Philip Collins and Richard Reeves have told Labour to "liberalise." But their notion of liberty is confusedby Helen Goodman / July 26, 2008 / Leave a comment
Published in July 2008 issue of Prospect Magazine
Labour won the 2005 general election on the somewhat vacuous slogan of “Forward not back,” but now we learn from Philip Collins and Richard Reeves that we could go simultaneously forward and back to the Liberal election victory of 1906.
In their article “Liberalise or die” (Prospect, June 2008), Collins/Reeves argue that we should abandon social democracy for liberalism. But it turns out that this is just a function of their arbitrary labelling. Where they agree with a policy (being more green or raising inheritance tax), they call it “liberal”; where they disagree (as on tackling childhood obesity or regulating new casinos), they call it “social democratic.”
This gets them into a tangle. They are, for example, scathing about the government’s play strategy. But it is a genuine problem that today the average ten year old is allowed out to play only 100 yards from home compared with 800 yards 30 years ago. If we are to give children back their freedom, then it is right to invest in parks and playgrounds and to bring down road traffic speeds. These are political issues.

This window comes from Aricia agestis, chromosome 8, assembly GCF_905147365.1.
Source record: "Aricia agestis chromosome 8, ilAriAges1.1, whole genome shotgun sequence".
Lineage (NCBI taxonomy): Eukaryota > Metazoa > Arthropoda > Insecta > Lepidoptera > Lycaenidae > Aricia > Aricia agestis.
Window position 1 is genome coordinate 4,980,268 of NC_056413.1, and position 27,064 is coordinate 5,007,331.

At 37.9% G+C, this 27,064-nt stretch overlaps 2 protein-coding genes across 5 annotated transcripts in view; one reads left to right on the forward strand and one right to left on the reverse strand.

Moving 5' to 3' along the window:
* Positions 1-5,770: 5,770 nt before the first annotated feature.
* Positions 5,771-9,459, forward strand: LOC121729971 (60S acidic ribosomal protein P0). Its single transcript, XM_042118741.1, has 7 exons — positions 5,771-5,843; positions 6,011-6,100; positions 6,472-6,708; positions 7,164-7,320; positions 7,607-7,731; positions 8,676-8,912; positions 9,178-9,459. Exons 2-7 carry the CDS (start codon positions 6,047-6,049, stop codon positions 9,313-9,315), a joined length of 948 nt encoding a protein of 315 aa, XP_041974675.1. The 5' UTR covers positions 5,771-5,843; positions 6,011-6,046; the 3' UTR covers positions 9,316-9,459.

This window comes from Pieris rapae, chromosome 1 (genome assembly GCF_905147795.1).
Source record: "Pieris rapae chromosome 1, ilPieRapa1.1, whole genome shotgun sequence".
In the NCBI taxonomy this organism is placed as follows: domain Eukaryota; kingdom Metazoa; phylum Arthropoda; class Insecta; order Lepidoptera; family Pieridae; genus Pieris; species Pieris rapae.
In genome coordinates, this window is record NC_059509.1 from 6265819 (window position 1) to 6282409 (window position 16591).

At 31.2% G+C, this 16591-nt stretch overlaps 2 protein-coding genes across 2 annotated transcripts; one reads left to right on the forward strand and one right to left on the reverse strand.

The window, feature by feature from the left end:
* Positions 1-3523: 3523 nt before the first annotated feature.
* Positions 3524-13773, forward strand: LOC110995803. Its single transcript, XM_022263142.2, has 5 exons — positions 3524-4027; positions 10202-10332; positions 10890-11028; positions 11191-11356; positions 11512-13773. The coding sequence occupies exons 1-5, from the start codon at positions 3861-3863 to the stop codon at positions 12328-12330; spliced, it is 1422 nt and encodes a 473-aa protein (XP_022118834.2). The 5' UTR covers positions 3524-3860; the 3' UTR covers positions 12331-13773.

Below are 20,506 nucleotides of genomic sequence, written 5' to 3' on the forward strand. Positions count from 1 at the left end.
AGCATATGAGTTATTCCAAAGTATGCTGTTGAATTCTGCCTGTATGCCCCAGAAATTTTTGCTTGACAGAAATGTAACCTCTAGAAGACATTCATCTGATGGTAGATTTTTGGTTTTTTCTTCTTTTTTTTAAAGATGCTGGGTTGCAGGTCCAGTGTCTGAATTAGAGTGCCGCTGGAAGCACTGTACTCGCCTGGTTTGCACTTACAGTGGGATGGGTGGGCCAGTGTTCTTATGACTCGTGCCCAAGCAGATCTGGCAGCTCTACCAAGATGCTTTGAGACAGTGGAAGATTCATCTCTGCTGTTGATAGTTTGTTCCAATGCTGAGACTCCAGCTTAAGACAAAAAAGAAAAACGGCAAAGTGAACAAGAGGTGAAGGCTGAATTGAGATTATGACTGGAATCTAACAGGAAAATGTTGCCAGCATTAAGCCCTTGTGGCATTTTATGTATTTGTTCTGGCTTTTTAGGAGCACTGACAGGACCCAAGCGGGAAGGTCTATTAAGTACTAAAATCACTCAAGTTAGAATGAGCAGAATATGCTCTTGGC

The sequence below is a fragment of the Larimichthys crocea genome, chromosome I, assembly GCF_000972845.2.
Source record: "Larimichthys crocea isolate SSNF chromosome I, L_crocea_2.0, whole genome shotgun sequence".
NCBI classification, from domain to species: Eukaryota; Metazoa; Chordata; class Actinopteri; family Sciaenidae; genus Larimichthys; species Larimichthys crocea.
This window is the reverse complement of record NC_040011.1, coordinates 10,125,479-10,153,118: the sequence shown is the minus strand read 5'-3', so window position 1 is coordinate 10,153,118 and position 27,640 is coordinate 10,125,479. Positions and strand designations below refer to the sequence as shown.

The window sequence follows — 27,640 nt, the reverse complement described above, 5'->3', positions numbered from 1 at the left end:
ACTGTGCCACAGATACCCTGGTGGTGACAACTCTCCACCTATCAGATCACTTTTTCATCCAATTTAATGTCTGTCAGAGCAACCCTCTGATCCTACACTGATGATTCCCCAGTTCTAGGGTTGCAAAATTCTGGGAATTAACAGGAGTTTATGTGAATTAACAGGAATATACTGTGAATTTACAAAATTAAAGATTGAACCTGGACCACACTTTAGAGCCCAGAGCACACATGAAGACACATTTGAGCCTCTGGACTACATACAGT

Collins and Reeves have a rather limited idea of what liberty is. They say, “the big political argument is how to ensure people are in control of their lives.” But enhancing liberty has a number of dimensions; it is not merely the sum of unimpeded choices made by individuals. Your choice to open a lap-dancing club may, for example, impinge on my teenage daughter’s freedom to walk safely down the street.